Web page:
University of North Carolina: Libraries Partner on Open-Access Publication Series. “The University of North Carolina Press, the Institute for the Study of the Americas and the University Libraries published the first title in their collaborative open-access series, Studies in Latin America. Tropical Tongues: Language Ideologies, Endangerment, and Minority Languages in Belize by Jennifer Carolina Gómez Menjívar and William Noel Salmon is expected to be followed up by another monograph published this year. The new series will increase the availability of scholarly literature focused on the social sciences in Latin America and the Caribbean. As an open-access series, the books will be made available digitally to a wide audience, particularly for use in classroom settings.”
Nooga: Historic Chattanooga newspapers to be digitized, project seeks investors. “Founders of two online Chattanooga history organizations are asking for help to make over 6,000 pages of historic newspapers available online….Picnooga founder, David Moon, along with Sam Hall, founder of Deep Zoom Chattanooga, are seeking investors who see the ‘long-term positive value of local digitized newspapers.'”
Meb Faber: Why All My Books Are Now Free (Aka A Lesson In Amazon Scams And Money Laundering). “You’ve probably heard much in the media recently about Facebook, fake news, and weaponizing content to influence opinions and elections. You may have seen Mark Zuckerberg dragged in front of Congress to testify about Facebook’s mistakes. Well, what you haven’t heard much of in the media (yet) is how Amazon is an equally bad actor. Whereas Facebook is plagued by fake news, Amazon is littered with fake products. And these fake products encourage fraud and play a role in global money laundering.” I have been looking into creating Amazon ebooks but there’s such a load of absolute junk on there — plus overt criminal activity like is noted in this article — that I’m having a hard time with it.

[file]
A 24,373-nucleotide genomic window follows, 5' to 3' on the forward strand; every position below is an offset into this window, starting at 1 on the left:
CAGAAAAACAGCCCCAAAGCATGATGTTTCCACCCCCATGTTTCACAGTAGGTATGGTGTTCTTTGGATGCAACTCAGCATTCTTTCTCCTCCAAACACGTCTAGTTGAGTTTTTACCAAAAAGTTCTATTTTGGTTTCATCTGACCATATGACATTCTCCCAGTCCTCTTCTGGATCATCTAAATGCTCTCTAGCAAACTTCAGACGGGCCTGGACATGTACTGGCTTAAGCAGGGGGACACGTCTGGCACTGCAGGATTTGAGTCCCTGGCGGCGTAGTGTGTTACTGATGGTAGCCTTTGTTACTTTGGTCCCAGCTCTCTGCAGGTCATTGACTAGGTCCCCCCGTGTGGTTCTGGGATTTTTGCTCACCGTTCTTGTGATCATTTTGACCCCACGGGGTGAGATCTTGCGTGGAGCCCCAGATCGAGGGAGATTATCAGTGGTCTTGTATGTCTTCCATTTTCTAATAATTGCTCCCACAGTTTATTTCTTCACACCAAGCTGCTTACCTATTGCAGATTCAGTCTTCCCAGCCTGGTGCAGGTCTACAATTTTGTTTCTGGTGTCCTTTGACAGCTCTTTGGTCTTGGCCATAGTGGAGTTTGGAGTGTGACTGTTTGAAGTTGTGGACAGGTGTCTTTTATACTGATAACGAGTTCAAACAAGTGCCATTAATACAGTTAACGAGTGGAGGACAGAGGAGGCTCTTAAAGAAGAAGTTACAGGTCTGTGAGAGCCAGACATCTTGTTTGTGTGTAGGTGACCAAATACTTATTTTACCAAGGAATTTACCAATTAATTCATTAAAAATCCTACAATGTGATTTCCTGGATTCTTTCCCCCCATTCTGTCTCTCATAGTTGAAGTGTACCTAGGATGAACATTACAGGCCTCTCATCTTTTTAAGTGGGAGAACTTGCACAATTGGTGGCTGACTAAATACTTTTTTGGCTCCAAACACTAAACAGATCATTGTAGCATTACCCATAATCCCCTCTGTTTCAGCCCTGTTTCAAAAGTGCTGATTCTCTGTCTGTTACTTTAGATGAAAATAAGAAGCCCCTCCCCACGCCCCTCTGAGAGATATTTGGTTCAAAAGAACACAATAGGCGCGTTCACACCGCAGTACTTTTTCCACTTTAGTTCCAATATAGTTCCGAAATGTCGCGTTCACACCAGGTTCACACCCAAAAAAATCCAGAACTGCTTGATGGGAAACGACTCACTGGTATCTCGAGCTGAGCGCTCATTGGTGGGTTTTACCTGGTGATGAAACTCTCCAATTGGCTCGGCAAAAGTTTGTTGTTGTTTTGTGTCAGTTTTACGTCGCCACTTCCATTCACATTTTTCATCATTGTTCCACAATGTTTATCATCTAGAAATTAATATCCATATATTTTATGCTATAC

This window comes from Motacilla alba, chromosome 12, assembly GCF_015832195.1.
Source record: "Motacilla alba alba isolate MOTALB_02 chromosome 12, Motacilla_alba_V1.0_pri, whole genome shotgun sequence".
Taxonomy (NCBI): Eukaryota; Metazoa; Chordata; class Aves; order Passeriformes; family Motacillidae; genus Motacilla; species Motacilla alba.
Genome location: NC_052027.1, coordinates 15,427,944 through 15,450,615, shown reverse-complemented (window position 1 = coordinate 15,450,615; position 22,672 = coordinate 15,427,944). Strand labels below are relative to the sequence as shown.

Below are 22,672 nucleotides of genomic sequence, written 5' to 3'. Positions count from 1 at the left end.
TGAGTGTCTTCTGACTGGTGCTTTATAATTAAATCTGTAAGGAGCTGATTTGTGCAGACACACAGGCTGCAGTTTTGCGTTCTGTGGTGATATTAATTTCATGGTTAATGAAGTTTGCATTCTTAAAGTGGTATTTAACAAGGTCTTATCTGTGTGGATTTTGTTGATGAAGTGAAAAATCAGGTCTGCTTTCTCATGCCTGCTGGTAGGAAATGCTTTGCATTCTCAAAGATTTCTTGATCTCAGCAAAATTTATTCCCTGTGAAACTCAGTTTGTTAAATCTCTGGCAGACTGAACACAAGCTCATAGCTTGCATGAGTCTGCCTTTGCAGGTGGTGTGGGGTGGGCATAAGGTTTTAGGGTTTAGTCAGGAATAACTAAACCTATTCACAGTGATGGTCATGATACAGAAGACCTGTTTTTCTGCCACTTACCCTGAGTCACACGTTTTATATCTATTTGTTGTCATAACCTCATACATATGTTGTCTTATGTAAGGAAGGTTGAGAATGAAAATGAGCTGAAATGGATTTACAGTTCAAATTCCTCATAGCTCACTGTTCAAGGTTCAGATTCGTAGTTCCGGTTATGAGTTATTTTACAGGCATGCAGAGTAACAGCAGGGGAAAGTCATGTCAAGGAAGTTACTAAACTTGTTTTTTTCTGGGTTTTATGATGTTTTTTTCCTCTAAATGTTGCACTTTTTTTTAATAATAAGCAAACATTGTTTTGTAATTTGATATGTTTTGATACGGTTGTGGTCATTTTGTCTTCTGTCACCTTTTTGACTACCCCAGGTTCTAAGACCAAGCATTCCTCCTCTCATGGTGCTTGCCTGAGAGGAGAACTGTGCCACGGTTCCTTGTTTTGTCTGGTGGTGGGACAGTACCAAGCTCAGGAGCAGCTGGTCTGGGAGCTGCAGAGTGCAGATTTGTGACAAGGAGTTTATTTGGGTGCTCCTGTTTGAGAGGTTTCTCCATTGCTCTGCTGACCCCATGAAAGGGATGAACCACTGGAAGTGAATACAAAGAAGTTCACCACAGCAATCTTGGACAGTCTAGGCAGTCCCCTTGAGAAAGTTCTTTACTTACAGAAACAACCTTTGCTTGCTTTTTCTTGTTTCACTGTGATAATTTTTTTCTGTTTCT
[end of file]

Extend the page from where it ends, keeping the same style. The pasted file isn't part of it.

Library of Congress: New Online: Unique Collection of Censored Japanese Books. “The Library’s Asian Division has digitized an archive comprising more than 1,000 marked-up copies of monographs and galley proofs censored by the Japanese government in the 1920s and 1930s. The Japanese Censorship Collection reveals traces of an otherwise-hidden censorship process through marginal notes, stamps, penciled lines and commentary inscribed by the censors’ own hands.”
Colorado Virtual Library: The Altrurian, Montrose County’s Cooperative Newspaper, Joins the CHNC!. “The Colorado Historic Newspapers Collection continues to grow as we happily welcome our newest title, The Altrurian, to our online catalog! This title is especially unique not only because it began publication even before the community it represented even existed, but also because it further adds to the narrative of communal or ‘Utopian’ societies that gained a relatively significant following in the late 19th century in Colorado. The Panic of 1893, an economic crisis that was marked by the collapse of railroad overbuilding and eventually lead to a series of bank failures, left many Americans questioning the longevity of capitalism. Many felt that they had not only been abandoned by their government, but that those in power, who capitalism favored, had taken advantage of those who had no power. In response, small groups of determined settlers elected to remove themselves entirely from this system in favor of a more communal lifestyle in which they could support and rely upon one another.”
Virginia Memory: The Art Of The Annual: The Virginia Yearbook Digitization Project. “In 2015, I started the Library’s yearbook digitization project to scan yearbooks from all around Virginia on behalf of public libraries. Thanks to funds from the Institute for Museum and Library Services (IMLS), we have been able to digitize and provide access to 2,308 yearbooks published though 1977, the year that copyright law impacts use. So far, 35 local libraries have contributed their yearbooks, with more in process. There is no set end date for this project; it will continue as long as IMLS funding supports it and there are willing participants. While working with the yearbooks from the Library of Virginia collection, I began to notice the artistic elements of the yearbooks.”
Museum 2.0: The Art of Relevance is Now Available For Free on the Web (and Here’s Why). “It’s finally here! You can now read all the chapters in The Art of Relevance for free online. I hope you’ll enjoy this resource and share it widely (with attribution)…. The chapters are short stories, and most can stand alone. Take five minutes and learn how the Science Museum in London created better experiences for deaf visitors. Or how Food What?! unlocks relevance for disinterested teenagers. Or how Felton Thomas fought the library union to make the Cleveland Public Library matter more.”